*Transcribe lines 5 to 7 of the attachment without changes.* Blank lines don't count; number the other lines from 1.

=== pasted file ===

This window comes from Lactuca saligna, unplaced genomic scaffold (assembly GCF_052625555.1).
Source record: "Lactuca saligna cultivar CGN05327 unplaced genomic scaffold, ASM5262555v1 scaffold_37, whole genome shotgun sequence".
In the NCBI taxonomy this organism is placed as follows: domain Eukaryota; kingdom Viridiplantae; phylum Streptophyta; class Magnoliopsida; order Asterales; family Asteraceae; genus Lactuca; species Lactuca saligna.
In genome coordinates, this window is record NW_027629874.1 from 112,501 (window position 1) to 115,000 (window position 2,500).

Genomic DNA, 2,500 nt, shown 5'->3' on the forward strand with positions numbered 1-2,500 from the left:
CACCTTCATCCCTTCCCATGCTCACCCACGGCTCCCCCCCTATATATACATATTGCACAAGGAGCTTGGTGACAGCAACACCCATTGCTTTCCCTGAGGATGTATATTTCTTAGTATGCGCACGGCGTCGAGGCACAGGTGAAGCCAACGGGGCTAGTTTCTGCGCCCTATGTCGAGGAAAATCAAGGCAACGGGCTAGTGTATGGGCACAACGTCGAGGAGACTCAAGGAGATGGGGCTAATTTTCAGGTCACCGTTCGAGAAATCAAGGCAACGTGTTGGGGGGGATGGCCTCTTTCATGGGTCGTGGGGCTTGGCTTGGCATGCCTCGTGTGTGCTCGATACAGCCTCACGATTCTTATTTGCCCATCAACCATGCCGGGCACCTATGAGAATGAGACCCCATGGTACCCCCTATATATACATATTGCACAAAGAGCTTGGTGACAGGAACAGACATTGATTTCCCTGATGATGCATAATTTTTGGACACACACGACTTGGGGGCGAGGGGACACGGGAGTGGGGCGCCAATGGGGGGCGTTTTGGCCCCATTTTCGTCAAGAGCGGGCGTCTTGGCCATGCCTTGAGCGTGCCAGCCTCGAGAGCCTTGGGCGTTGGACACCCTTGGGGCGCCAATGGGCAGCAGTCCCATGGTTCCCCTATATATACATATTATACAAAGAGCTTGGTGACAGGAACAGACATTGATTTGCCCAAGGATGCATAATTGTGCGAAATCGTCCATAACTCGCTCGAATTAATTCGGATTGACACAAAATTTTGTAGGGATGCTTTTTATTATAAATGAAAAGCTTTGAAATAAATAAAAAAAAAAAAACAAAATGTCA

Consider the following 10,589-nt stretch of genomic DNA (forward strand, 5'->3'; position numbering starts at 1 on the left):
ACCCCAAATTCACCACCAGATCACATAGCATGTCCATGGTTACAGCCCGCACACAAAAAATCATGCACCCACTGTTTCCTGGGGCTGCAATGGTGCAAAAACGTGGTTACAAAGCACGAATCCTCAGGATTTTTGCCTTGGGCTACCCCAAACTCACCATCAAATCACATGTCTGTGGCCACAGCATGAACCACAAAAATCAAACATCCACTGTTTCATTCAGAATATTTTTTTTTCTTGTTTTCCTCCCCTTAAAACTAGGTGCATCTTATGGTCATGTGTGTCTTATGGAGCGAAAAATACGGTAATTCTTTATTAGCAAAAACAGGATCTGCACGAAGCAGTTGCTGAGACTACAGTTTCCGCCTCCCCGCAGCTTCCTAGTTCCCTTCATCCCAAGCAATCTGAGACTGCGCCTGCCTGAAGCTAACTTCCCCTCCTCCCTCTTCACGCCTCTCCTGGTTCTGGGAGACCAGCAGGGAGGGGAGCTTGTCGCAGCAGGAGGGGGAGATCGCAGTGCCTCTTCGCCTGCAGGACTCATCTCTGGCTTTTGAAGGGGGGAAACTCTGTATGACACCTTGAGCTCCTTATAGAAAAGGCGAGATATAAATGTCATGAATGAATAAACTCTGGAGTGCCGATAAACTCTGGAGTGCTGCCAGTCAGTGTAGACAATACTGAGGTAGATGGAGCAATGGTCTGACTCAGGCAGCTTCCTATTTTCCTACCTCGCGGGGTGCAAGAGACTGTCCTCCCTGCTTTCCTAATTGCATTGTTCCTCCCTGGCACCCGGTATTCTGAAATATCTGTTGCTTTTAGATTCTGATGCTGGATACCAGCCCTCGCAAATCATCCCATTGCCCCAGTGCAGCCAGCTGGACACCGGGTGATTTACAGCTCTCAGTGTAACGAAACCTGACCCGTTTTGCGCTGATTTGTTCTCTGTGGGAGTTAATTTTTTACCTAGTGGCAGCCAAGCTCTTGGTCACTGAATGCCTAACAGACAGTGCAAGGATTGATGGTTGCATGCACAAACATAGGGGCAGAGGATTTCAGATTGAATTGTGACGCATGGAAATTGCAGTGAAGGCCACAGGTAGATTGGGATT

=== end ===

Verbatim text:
Genomic DNA, 2,500 nt, shown 5'->3' on the forward strand with positions numbered 1-2,500 from the left:
CACCTTCATCCCTTCCCATGCTCACCCACGGCTCCCCCCCTATATATACATATTGCACAAGGAGCTTGGTGACAGCAACACCCATTGCTTTCCCTGAGGATGTATATTTCTTAGTATGCGCACGGCGTCGAGGCACAGGTGAAGCCAACGGGGCTAGTTTCTGCGCCCTATGTCGAGGAAAATCAAGGCAACGGGCTAGTGTATGGGCACAACGTCGAGGAGACTCAAGGAGATGGGGCTAATTTTCAGGTCACCGTTCGAGAAATCAAGGCAACGTGTTGGGGGGGATGGCCTCTTTCATGGGTCGTGGGGCTTGGCTTGGCATGCCTCGTGTGTGCTCGATACAGCCTCACGATTCTTATTTGCCCATCAACCATGCCGGGCACCTATGAGAATGAGACCCCATGGTACCCCCTATATATACATATTGCACAAAGAGCTTGGTGACAGGAACAGACATTGATTTCCCTGATGATGCATAATTTTTGGACACACACGACTTGGGGGCGAGGGGACACGGGAGTGGGGCGCCAATGGGGGGCGTTTTGGCCCCATTTTCGTCAAGAGCGGGCGTCTTGGCCATGCCTTGAGCGTGCCAGCCTCGAGAGCCTTGGGCGTTGGACACCCTTGGGGCGCCAATGGGCAGCAGTCCCATGGTTCCCCTATATATACATATTATACAAAGAGCTTGGTGACAGGAACAGACATTGATTTGCCCAAGGATGCATAATTGTGCGAAATCGTCCATAACTCGCTCGAATTAATTCGGATTGACACAAAATTTTGTAGGGATGCTTTTTATTATAAATGAAAAGCTTTGAAATAAATAAAAAAAAAAAAACAAAATGTCA

Consider the following 10,589-nt stretch of genomic DNA (forward strand, 5'->3'; position numbering starts at 1 on the left):